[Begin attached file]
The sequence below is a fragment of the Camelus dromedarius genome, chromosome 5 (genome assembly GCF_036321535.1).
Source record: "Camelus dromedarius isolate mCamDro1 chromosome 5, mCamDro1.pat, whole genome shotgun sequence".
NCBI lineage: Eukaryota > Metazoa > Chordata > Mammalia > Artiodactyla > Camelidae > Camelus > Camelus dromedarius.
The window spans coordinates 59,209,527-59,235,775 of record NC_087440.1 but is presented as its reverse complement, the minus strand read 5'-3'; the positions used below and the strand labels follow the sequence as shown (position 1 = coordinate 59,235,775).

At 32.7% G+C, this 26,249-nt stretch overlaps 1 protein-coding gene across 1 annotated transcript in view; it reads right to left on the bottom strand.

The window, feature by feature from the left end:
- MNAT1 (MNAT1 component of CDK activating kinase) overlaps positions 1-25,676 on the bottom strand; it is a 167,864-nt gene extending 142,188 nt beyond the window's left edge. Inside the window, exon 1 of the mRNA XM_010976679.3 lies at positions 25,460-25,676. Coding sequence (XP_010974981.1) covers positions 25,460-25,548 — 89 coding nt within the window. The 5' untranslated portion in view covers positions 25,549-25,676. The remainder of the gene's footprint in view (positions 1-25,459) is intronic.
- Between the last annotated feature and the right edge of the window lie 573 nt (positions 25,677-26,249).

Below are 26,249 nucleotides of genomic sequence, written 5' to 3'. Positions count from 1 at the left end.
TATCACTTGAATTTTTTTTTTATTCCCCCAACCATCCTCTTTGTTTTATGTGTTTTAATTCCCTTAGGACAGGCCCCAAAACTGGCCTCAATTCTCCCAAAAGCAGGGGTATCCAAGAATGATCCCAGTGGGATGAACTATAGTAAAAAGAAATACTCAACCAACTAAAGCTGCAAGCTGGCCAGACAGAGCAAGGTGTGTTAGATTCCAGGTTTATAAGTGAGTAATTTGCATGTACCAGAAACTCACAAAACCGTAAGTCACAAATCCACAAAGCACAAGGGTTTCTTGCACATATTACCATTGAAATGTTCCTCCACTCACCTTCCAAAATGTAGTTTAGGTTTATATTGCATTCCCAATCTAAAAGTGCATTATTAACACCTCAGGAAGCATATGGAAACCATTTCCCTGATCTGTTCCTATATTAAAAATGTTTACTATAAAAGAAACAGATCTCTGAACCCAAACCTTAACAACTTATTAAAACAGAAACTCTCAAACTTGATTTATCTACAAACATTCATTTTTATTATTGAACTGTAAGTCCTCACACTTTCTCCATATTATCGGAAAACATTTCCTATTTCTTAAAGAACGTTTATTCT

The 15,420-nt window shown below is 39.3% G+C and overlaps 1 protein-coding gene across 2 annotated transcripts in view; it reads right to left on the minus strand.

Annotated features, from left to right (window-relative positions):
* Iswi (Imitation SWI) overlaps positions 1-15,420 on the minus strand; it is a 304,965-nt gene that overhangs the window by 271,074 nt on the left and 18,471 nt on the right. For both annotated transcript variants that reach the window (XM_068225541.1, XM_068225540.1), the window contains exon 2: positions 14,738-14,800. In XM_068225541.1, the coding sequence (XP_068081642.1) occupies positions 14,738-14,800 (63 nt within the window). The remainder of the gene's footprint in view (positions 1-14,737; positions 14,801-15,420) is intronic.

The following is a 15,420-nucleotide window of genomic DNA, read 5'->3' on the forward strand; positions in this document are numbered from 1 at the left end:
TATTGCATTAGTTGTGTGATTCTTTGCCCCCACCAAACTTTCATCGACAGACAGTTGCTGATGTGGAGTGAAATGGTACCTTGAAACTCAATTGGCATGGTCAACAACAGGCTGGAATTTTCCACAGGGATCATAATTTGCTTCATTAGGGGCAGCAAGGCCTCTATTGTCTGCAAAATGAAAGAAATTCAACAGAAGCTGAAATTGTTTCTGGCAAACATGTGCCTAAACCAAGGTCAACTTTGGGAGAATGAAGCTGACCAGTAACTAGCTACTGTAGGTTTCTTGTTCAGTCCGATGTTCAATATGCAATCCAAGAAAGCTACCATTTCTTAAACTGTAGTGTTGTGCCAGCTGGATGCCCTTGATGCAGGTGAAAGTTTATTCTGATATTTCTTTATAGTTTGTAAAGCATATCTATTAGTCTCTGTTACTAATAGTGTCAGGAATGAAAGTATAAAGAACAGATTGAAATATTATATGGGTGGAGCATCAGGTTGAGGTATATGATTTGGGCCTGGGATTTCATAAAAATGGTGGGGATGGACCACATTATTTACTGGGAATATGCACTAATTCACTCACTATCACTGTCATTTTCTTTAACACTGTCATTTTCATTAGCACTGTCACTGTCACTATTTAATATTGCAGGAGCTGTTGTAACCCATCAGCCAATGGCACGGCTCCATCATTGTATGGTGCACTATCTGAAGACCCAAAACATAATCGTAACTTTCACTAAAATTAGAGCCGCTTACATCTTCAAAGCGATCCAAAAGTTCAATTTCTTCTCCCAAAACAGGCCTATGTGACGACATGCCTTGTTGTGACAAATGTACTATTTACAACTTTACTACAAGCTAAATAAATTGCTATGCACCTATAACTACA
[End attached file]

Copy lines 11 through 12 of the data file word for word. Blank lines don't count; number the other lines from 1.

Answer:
The 15,420-nt window shown below is 39.3% G+C and overlaps 1 protein-coding gene across 2 annotated transcripts in view; it reads right to left on the minus strand.

Annotated features, from left to right (window-relative positions):